Maurice Milleur began his creative career in 1985, stemming from his interest in how to make a sterling silver trim to cover the base of a chipped antique vase he owned. A local pewter smith suggested he try pewter instead of sterling and this was Maurice's introduction to working with pewter. Living in the south, there is an abundance of anole (chameleons) in the gardens and this “Lizzy” was a fascination as Maurice was from Belgium where they did not have such critters.
His first successful pewter creation was the making of his “Lizzy”. He taught himself wax carving, mold making, and pewter casting and then the opportunity came to purchase the casting equipment. The hobby became a business when he began to make corporate logo's in pewter on glassware for businesses. From this he turned to creating designs that were of local interest and heritage.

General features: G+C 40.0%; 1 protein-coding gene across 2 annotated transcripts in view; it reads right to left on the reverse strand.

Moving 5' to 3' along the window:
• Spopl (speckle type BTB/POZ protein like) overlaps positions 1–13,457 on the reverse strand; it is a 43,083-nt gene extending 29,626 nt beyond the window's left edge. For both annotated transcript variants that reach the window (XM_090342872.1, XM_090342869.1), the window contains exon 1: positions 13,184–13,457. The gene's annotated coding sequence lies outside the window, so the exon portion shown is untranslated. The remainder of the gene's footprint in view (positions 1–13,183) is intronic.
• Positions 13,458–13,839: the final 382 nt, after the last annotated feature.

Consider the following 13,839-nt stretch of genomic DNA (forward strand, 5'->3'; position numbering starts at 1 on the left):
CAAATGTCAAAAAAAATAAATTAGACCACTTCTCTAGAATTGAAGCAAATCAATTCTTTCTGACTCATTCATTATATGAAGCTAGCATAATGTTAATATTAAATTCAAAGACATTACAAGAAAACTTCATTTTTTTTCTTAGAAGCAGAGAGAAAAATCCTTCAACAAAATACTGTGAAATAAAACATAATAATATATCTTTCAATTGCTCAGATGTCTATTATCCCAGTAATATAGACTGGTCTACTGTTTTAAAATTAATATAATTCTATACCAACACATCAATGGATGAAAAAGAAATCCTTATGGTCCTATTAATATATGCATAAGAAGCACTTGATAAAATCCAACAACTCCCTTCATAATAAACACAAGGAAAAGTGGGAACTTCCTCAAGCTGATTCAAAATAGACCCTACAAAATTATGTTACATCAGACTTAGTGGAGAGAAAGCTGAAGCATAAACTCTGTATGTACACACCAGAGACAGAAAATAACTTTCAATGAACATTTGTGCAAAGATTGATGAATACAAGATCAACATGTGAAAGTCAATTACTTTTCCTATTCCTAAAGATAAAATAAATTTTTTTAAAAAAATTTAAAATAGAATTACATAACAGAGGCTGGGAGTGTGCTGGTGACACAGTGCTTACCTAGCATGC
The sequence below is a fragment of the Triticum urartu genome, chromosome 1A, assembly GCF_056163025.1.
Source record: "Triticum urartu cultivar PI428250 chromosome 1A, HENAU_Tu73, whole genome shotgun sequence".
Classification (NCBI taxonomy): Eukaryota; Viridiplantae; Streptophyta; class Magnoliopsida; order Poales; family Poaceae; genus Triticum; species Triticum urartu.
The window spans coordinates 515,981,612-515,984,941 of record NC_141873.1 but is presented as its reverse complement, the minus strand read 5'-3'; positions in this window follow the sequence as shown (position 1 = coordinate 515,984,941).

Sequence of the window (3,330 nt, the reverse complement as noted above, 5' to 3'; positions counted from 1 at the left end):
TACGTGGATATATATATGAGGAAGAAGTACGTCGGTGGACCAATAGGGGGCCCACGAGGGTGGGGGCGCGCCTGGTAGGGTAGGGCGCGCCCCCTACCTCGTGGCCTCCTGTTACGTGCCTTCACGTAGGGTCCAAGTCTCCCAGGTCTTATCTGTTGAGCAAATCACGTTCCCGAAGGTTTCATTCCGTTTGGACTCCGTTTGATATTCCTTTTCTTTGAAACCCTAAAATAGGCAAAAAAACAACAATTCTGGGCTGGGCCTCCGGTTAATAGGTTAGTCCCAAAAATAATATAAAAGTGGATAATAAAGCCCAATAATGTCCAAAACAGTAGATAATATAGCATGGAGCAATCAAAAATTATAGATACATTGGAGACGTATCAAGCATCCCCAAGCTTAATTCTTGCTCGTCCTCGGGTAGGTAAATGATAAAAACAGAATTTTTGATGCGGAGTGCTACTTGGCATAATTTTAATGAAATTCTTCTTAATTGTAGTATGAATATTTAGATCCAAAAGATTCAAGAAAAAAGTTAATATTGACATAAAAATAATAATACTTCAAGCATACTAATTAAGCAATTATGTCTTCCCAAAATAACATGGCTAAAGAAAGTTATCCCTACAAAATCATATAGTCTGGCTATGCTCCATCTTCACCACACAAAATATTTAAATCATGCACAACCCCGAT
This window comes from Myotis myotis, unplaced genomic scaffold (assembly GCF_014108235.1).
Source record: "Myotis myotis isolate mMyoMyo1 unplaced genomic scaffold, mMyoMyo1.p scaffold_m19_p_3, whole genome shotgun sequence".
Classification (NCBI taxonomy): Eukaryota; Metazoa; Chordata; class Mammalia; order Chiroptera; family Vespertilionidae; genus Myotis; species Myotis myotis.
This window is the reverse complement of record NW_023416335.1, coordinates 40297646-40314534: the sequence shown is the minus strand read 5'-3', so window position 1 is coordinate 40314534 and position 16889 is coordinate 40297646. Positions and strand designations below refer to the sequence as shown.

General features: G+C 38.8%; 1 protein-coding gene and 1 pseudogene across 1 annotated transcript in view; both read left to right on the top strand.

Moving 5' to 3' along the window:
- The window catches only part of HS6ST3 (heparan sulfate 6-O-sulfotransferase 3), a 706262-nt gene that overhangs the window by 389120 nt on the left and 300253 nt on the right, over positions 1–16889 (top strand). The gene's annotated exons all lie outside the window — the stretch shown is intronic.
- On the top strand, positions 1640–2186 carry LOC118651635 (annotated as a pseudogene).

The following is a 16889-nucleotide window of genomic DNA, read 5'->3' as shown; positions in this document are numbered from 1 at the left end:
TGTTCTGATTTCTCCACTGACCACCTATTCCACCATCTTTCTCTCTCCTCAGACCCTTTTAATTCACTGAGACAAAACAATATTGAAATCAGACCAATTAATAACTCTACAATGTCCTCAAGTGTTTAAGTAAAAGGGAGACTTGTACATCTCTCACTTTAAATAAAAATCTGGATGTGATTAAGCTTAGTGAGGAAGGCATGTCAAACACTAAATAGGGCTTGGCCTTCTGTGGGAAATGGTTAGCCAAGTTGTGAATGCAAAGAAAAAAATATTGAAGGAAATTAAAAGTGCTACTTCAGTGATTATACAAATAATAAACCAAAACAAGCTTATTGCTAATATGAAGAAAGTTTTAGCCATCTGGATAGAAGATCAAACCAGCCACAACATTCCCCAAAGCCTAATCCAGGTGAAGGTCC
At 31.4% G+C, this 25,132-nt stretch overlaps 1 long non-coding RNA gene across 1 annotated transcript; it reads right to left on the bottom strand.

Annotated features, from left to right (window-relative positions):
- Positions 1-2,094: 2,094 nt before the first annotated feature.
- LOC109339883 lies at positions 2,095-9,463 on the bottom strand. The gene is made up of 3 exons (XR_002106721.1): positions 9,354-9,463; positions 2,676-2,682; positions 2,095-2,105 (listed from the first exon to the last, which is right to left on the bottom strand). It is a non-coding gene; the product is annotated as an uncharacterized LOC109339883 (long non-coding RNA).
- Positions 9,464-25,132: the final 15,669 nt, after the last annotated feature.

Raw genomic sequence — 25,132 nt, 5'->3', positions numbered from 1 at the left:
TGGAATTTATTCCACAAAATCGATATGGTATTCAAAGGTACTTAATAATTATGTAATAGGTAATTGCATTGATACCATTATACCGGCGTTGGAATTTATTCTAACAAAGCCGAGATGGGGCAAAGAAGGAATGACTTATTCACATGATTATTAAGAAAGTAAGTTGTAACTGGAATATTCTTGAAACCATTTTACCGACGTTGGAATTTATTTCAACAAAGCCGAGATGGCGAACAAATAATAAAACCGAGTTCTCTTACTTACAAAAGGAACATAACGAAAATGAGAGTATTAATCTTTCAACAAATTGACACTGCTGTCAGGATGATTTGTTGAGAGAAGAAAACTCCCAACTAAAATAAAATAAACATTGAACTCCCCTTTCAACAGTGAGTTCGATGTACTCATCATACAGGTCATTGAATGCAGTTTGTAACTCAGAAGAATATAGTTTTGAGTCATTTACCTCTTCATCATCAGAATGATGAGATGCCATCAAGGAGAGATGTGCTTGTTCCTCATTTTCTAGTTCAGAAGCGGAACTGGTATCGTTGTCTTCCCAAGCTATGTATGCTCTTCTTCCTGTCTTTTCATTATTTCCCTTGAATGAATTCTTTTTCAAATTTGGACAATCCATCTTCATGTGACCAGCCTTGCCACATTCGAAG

Maurice Milleur has since earned a life member in the renowned Craftsmen's Guild of Mississippi, has provided works for the Governor's of Mississippi and Louisiana, has had his work in the Smithsonian Museum gift shop, and created the Nation's Inaugural Luncheon Gift for the guests at the President's January 20, 2005 Inauguration at the U.S. Capitol.
The handcrafted pewter designs of Maurice are an enduring value in easy care, highly polished, lead-free pewter. Maurice meticulously sculpts the design in wax from which he makes a bronze model through lost wax casting. The raw bronze is intricately tooled and polished to maintain the design detail of the wax. The bronze is used to make a limited production mold for the pewter hand castings and the designs are signed. The pewter is hand cleaned, polished, and assembled in his studio.
Maurice resides on the Mississippi Coast and in New Orleans, Louisiana but is originally from Spa, Belgium from which his European background distinctively mixes with Southern traditions, the Coast, and Nature, the predominant subjects of his design collections. His works include pewter jewelry, and pewter accented tabletop and glassware, home décor, and desk accessories. The major themes of his work include Fleur de Lis, Mardi Gras, Coastal, Equestrian, and Botanical.